It’s a setting that just feels right for the Seventh Doctor. You have a monastery that is a place for contemplation while the Seventh Doctor is getting ready to die and he comes to the monastery to get ready for it. The titular room with no doors is something that has been cropping up in Chris’s dreams and it represents where the Doctor’s past lives go. The Seventh Doctor is actually scared because he forced the Sixth Doctor into his own room with no doors and is now scared that not only will it hurt and there is a chance that the Eighth Doctor will renounce the Seventh. Yes we see the Seventh Doctor afraid. This is something that the Virgin New Adventures haven’t done before, and it really gives you the feeling of dread as you know the end is nigh. The Doctor is as depressed as he was in Nightshade as he just wants to be done. And then he dies. Yes the Doctor dies and is brought back by Death herself, who yeah she’s back. Orman portrays McCoy’s incarnation at his finest as he is just getting away and of course gets dragged into the story. The story however is the novel’s weakest point. It deals with samurai fighting, but that really isn’t very interesting which seems to be a complaint often with Kate Orman. The biggest offender of this was her novel, SLEEPY, but this novel still suffers from having a plot that is too busy touting its characters before telling a good story.
Orman however uses Chris brilliantly in this plot as he is the main character. This is really his story as he finally cracks. Liz’s death in Eternity Weeps not only brought back painful memories of So Vile a Sin, but also is a dagger creating more grief for him to deal with. One of his first actions in the novel is to write the Doctor a letter opening as such:
“‘Dear Doctor,’ wrote Chris, ‘I give up.’”
This is how we open the story which is just chilling as you see where Chris is at the start and the book is letting him grieve. There’s this powerful section of the novel where Chris just realizes that he isn’t a hero. He realizes that people really aren’t heroes. He does go down into becoming a coward, but that changes by the end when he comes to terms with who he is as a person. The Virgin New Adventure hints that this novel is going to start a new relationship, at least in the original commissioning for The Room with No Doors, but as that is cut short it actually feels much like this ending was intentional. Chris feels like he is ready to leave and actually go off saving the universe, which is a good fate to have for the Adjudicator who has lost so much. I know he appears when Bernice Summerfield takes over the New Adventures which will be very interesting to see just where everything goes.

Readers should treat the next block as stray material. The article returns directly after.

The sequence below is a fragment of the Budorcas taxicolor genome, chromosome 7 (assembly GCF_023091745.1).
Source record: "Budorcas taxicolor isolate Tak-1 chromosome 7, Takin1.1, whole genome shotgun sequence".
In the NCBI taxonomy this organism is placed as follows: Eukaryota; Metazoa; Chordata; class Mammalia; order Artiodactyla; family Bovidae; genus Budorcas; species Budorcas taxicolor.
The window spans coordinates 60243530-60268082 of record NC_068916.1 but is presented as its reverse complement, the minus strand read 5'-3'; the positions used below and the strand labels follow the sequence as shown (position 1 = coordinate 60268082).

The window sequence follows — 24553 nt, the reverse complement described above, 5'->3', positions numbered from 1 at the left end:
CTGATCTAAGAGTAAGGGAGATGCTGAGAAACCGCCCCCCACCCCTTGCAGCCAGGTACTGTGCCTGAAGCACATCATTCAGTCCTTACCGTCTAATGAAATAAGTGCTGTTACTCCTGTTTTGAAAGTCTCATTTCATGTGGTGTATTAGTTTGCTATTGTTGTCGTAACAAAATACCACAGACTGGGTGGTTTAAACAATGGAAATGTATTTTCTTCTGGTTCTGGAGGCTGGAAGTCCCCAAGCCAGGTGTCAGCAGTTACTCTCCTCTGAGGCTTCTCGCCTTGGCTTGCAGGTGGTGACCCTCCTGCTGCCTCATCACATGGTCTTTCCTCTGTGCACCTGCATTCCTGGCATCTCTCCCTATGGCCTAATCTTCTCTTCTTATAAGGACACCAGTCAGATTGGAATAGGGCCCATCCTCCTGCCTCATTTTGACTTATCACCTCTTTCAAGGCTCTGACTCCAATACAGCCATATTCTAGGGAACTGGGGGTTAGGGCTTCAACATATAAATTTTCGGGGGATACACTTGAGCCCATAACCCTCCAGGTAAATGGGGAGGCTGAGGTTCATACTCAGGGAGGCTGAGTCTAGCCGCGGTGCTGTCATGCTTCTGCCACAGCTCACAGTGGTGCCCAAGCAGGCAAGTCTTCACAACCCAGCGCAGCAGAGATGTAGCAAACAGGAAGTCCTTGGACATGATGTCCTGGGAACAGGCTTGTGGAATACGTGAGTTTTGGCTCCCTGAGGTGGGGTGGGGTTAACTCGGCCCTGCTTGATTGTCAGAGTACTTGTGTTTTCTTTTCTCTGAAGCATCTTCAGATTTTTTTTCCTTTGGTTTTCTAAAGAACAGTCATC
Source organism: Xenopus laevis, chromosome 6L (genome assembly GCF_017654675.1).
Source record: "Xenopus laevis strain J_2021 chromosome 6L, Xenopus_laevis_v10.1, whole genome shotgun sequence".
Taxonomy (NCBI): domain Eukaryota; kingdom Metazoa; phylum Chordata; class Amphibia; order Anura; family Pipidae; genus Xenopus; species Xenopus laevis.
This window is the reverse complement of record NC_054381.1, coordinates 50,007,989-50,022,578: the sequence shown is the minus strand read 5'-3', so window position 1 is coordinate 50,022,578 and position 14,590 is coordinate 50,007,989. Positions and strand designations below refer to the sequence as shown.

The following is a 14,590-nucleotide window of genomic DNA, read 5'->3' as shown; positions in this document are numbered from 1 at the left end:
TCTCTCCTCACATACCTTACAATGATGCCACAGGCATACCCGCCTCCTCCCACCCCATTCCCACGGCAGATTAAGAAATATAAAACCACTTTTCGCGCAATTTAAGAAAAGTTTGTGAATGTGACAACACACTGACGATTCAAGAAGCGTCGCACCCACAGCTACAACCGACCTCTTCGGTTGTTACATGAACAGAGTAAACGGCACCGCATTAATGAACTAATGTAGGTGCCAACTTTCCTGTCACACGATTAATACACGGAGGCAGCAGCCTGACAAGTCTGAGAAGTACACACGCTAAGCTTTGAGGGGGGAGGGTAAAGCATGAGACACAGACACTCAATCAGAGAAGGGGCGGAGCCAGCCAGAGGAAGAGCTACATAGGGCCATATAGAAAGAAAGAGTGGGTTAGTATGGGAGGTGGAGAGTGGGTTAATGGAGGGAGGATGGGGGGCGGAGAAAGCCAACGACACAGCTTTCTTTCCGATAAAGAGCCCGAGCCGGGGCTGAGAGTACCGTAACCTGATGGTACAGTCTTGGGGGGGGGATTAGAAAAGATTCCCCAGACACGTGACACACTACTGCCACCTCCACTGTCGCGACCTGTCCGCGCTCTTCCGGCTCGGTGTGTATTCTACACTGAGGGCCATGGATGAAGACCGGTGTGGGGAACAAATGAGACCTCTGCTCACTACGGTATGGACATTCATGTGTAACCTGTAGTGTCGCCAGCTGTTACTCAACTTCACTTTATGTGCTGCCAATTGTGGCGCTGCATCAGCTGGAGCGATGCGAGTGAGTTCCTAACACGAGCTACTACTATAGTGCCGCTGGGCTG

Two other characters that show just how good the novels by Kate Orman are and indeed this novel is. First is Penelope Gate, who is a human being and the first time traveler from Earth. She is a very strong-willed character who has actually trapped herself in Japan due to the use of an alien power source that she shouldn’t really have. Orman does a lot of hinting when it comes to Penelope Gate and she’s a character who will actually be explored much later down the line, but to be honest in her first appearance she works very much as a one-off side character with her own little story arc, completed at the end of the novel. The other character that Orman really relishes writing in the novel is Joel Mintz from her previous standalone novel, Return of the Living Dad. Bringing Joel back into this novel is very interesting as we get to see a glimpse at how successful Isaac Summerfield has been on Earth. He has been successful and Joel was actually very jealous of Summerfield and the Doctor. The idiot has decided that he is going to go through time and space and changing history. He does have sparring with the Doctor, but the impression is that well, he doesn’t actually know what he’s doing which is really a great way of doing the character.
To summarize, The Room with No Doors is a novel about the ending of the travels of the Seventh Doctor and Chris Cwej. It is a novel explaining regeneration that is imminent and there isn’t anything that can be done. Orman does an excellent job making everything very interesting filling the novel with even supporting characters who are interesting, even if this review neglected to mention them, but fails on the plot which is rather flimsy. It is still a great book, much better than SLEEPY, overall and is deserving of a rather high rating of 80/100.